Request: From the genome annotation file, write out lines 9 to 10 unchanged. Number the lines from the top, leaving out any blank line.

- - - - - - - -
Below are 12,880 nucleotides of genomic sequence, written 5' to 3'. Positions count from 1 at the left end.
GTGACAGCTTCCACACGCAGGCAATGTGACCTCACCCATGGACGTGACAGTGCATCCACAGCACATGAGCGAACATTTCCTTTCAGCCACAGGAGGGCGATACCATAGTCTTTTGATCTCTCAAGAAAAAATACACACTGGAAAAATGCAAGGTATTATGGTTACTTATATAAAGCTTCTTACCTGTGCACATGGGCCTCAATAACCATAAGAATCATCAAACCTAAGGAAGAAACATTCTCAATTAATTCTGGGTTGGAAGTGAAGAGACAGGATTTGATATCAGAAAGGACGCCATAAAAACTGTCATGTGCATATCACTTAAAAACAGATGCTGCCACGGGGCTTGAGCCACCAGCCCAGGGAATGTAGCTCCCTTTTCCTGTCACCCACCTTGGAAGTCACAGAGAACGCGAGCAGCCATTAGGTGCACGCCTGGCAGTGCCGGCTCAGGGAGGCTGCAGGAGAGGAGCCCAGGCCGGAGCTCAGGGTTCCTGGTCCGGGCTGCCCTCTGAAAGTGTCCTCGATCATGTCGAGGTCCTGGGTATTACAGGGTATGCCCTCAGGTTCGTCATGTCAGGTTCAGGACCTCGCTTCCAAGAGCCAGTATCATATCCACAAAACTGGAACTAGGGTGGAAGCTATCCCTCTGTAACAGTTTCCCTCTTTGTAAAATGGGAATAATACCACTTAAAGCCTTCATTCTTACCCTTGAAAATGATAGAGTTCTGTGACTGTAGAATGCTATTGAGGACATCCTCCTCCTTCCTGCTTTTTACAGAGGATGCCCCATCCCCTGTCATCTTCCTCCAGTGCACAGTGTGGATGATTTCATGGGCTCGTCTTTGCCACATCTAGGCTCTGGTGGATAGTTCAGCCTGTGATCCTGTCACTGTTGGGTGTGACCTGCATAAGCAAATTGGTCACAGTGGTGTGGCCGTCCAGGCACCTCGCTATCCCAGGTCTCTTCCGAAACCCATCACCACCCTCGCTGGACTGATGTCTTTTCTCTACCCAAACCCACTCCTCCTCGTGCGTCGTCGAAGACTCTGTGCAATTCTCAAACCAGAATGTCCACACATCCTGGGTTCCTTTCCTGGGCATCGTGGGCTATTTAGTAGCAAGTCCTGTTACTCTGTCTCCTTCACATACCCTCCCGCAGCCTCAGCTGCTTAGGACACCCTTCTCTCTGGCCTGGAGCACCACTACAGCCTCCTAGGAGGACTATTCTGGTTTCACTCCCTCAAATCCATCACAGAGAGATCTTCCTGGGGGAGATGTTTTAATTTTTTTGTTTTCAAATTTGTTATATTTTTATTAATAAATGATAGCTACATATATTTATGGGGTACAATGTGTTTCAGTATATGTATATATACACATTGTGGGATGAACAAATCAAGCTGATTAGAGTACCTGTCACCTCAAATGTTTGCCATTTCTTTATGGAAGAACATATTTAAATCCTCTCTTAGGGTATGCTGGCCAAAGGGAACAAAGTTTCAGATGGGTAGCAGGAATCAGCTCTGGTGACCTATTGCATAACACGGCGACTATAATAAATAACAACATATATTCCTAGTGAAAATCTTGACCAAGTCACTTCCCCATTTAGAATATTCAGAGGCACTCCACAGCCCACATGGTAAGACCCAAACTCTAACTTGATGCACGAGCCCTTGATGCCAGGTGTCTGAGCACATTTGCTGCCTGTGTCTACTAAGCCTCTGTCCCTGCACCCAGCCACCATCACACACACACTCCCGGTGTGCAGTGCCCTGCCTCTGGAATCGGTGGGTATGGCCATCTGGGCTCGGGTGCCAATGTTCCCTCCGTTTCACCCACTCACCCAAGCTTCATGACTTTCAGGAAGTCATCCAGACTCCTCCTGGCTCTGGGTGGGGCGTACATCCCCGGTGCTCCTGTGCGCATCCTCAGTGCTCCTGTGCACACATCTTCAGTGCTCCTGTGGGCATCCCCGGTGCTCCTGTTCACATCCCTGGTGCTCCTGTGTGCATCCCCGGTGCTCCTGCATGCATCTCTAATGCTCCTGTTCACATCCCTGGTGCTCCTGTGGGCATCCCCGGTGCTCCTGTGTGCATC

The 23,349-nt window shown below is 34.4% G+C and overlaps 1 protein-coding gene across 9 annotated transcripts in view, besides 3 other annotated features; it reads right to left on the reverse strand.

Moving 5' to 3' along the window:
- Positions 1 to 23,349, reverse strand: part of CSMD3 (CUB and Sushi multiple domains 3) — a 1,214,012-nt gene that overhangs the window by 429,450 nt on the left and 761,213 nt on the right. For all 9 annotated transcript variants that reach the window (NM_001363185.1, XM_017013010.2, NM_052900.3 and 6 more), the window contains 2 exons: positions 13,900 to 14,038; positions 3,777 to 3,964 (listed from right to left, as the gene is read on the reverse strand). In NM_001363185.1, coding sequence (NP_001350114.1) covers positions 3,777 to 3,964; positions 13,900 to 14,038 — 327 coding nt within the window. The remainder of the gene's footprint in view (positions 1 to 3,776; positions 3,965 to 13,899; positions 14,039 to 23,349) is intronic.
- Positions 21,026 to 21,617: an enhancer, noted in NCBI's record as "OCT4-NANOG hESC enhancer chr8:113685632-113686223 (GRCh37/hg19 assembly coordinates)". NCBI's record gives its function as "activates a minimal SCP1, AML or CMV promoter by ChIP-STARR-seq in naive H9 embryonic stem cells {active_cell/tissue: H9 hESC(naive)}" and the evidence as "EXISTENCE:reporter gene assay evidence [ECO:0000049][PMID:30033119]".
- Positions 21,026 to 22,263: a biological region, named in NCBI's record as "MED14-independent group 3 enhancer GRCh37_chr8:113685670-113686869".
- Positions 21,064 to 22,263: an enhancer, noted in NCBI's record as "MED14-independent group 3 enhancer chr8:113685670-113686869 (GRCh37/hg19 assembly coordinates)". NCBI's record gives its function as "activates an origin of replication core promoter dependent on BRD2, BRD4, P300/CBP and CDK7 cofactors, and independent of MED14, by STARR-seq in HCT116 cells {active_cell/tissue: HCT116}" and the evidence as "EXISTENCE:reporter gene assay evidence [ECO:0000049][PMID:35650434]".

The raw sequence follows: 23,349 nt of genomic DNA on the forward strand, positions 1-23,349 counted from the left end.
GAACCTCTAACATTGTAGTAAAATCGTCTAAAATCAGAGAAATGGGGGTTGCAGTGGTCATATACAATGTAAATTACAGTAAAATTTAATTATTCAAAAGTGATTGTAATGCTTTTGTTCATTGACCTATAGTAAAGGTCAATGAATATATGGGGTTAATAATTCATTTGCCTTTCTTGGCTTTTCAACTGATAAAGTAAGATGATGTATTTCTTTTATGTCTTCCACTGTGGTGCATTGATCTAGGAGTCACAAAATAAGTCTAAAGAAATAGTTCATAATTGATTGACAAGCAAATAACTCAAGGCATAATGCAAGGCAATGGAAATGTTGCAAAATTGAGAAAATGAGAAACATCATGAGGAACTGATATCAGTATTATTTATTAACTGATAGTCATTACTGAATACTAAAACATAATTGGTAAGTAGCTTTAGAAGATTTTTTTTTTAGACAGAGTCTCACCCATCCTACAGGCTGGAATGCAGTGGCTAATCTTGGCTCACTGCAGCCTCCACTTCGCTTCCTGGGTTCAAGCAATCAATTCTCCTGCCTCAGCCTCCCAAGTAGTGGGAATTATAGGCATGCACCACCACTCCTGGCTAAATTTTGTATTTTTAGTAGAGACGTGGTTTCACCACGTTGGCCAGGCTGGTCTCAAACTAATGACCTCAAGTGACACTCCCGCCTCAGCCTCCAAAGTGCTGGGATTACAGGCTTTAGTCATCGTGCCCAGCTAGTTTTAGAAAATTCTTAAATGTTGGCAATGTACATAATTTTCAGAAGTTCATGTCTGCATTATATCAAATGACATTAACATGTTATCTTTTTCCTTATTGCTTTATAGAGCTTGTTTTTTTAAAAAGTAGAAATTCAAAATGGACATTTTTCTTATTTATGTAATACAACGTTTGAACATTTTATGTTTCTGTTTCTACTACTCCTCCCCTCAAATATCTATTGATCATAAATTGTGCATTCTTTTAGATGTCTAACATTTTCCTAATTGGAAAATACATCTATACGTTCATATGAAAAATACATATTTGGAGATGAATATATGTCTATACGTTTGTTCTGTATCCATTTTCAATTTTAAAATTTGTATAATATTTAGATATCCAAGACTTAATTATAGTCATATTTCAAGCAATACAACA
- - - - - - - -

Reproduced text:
The raw sequence follows: 23,349 nt of genomic DNA on the forward strand, positions 1-23,349 counted from the left end.
GAACCTCTAACATTGTAGTAAAATCGTCTAAAATCAGAGAAATGGGGGTTGCAGTGGTCATATACAATGTAAATTACAGTAAAATTTAATTATTCAAAAGTGATTGTAATGCTTTTGTTCATTGACCTATAGTAAAGGTCAATGAATATATGGGGTTAATAATTCATTTGCCTTTCTTGGCTTTTCAACTGATAAAGTAAGATGATGTATTTCTTTTATGTCTTCCACTGTGGTGCATTGATCTAGGAGTCACAAAATAAGTCTAAAGAAATAGTTCATAATTGATTGACAAGCAAATAACTCAAGGCATAATGCAAGGCAATGGAAATGTTGCAAAATTGAGAAAATGAGAAACATCATGAGGAACTGATATCAGTATTATTTATTAACTGATAGTCATTACTGAATACTAAAACATAATTGGTAAGTAGCTTTAGAAGATTTTTTTTTTAGACAGAGTCTCACCCATCCTACAGGCTGGAATGCAGTGGCTAATCTTGGCTCACTGCAGCCTCCACTTCGCTTCCTGGGTTCAAGCAATCAATTCTCCTGCCTCAGCCTCCCAAGTAGTGGGAATTATAGGCATGCACCACCACTCCTGGCTAAATTTTGTATTTTTAGTAGAGACGTGGTTTCACCACGTTGGCCAGGCTGGTCTCAAACTAATGACCTCAAGTGACACTCCCGCCTCAGCCTCCAAAGTGCTGGGATTACAGGCTTTAGTCATCGTGCCCAGCTAGTTTTAGAAAATTCTTAAATGTTGGCAATGTACATAATTTTCAGAAGTTCATGTCTGCATTATATCAAATGACATTAACATGTTATCTTTTTCCTTATTGCTTTATAGAGCTTGTTTTTTTAAAAAGTAGAAATTCAAAATGGACATTTTTCTTATTTATGTAATACAACGTTTGAACATTTTATGTTTCTGTTTCTACTACTCCTCCCCTCAAATATCTATTGATCATAAATTGTGCATTCTTTTAGATGTCTAACATTTTCCTAATTGGAAAATACATCTATACGTTCATATGAAAAATACATATTTGGAGATGAATATATGTCTATACGTTTGTTCTGTATCCATTTTCAATTTTAAAATTTGTATAATATTTAGATATCCAAGACTTAATTATAGTCATATTTCAAGCAATACAACA